• Open Access

Survival, spread and establishment of the small hive beetle (Aethina tumida)


  • Panel on Animal Health and Welfare

  • Panel members: “Dominique Bicout, Anette Bøtner, Paolo Calistri, Andrew Butterworth, Klaus Depner, Bruno Garin-Bastuji, Margaret Good, Miguel Angel Miranda, Mohan Raj, Christian Gortazar Schmidt, Hans Hermann Thulke, Lisa Sihvonen, Hans Spoolder, Jan Arend Stegeman, Antonio Velarde and Christoph Winckler”
  • Correspondence: ALPHA@efsa.europa.eu
  • Acknowledgement: The Panel wishes to thank the members of the Working Group on the small hive beetle, Mike Brown, Samik Datta, Josef Eitzinger, Stéphanie Franco, Simon Gubbins, Miguel Angel Miranda, Franco Mutinelli, Jeff Pettis, Mohan Raj and Marc Schäfer, for the preparatory work on this scientific output and hearing expert Diana Leemon and EFSA staff members Frank Verdonck, José Cortinas Abrahantes and Ciro Gardi for the support provided to this scientific output.
  • Adoption date: 1 December 2015
  • Published date: 15 December 2015
  • Question number: EFSA-Q-2014-00938
  • On request from: European Commission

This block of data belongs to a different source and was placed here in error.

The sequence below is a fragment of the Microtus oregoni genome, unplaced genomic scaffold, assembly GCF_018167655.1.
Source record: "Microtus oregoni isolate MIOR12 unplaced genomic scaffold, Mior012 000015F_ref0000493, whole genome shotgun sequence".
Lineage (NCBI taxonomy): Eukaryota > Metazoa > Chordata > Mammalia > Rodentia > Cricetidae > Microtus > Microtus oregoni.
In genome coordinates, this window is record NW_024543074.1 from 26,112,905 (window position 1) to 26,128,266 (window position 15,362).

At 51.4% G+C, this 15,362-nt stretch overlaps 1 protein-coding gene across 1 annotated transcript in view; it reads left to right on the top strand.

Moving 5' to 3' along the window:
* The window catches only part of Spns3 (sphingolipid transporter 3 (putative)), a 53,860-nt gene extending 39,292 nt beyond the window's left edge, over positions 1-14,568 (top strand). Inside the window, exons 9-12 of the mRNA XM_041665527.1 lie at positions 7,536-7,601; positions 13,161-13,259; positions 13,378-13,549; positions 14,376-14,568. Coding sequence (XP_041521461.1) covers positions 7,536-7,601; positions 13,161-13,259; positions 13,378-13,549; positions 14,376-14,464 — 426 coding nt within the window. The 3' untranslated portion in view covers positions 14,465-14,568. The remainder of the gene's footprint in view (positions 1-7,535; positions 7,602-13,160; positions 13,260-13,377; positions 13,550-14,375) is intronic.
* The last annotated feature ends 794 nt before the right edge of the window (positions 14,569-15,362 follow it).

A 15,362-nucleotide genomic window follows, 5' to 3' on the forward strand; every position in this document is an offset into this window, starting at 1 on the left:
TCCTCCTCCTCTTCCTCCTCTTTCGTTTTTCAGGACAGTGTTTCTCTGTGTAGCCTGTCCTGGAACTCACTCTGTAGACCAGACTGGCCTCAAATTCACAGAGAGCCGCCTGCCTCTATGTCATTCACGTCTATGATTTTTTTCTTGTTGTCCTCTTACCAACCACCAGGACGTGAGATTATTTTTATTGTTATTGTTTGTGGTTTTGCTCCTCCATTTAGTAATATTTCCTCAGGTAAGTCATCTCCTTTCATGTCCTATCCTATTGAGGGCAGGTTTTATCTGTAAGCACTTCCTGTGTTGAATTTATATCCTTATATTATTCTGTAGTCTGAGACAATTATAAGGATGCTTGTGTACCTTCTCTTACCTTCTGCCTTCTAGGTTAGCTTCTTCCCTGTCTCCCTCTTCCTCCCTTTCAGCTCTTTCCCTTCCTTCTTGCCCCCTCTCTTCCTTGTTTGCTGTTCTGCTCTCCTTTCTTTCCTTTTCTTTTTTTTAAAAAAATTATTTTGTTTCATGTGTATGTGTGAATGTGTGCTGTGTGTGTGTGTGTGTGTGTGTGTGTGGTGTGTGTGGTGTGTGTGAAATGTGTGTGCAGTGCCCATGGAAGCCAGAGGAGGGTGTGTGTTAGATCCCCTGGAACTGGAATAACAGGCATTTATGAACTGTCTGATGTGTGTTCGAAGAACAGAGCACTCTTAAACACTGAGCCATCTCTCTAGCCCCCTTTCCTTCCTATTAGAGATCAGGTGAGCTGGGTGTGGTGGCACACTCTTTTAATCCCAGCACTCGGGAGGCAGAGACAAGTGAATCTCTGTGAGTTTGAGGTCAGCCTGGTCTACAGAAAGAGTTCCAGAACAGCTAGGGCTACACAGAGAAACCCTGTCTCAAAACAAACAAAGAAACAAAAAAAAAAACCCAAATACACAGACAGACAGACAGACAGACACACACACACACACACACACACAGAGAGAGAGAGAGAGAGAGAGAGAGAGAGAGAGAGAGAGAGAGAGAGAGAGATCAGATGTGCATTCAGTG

The small hive beetle (SHB) is still present in Calabria one year after its first detection in September 2014. Detailed epidemiological studies would improve our knowledge of the survival, spread and establishment of the pest. Movement of an infested hive could spread SHB rapidly over large distances. Modelling of SHB spread in absence of movement of hives, suggests that natural spread of the beetle alone will take more than hundred years to reach Abruzzo from Calabria (around 250 km). A model considering the ownership of multiple apiaries per beekeeper indicates that spread would be 10 times faster. Opportunity maps indicate that, once introduced, the SHB could complete its life cycle in all EU Member States between May and September. It is recommended that restrictions on the movement of honey bees, bumblebees and commodities from infested to non-infested areas be maintained until SHB is eradicated, to prevent spread of the pest. Strengthening visual inspection, preventing infestation using a fine mesh and issuing a health certificate for intra-EU trade of queen bees, within 24 hours before dispatch, could reduce the risk of SHB transmission via consignments. In general, visual inspection of the beehive, as described in this document, is the preferred method of detecting SHB. Traps could help to detect and reduce SHB infestation levels. Maintaining good honey house hygiene and good beekeeping practices are the most important measures to control SHB where eradication is no longer the objective, given that no approved veterinary medicine is available in the EU. A field experiment found natural infestation of commercial bumblebee (Bombus impatiens) colonies placed next to SHB-infested honey bee hives. However, there are no data published on SHB infestation in natural bumblebee colonies. Studies are needed of the capacity of B. terrestris, occurring in Europe, to act as a SHB host.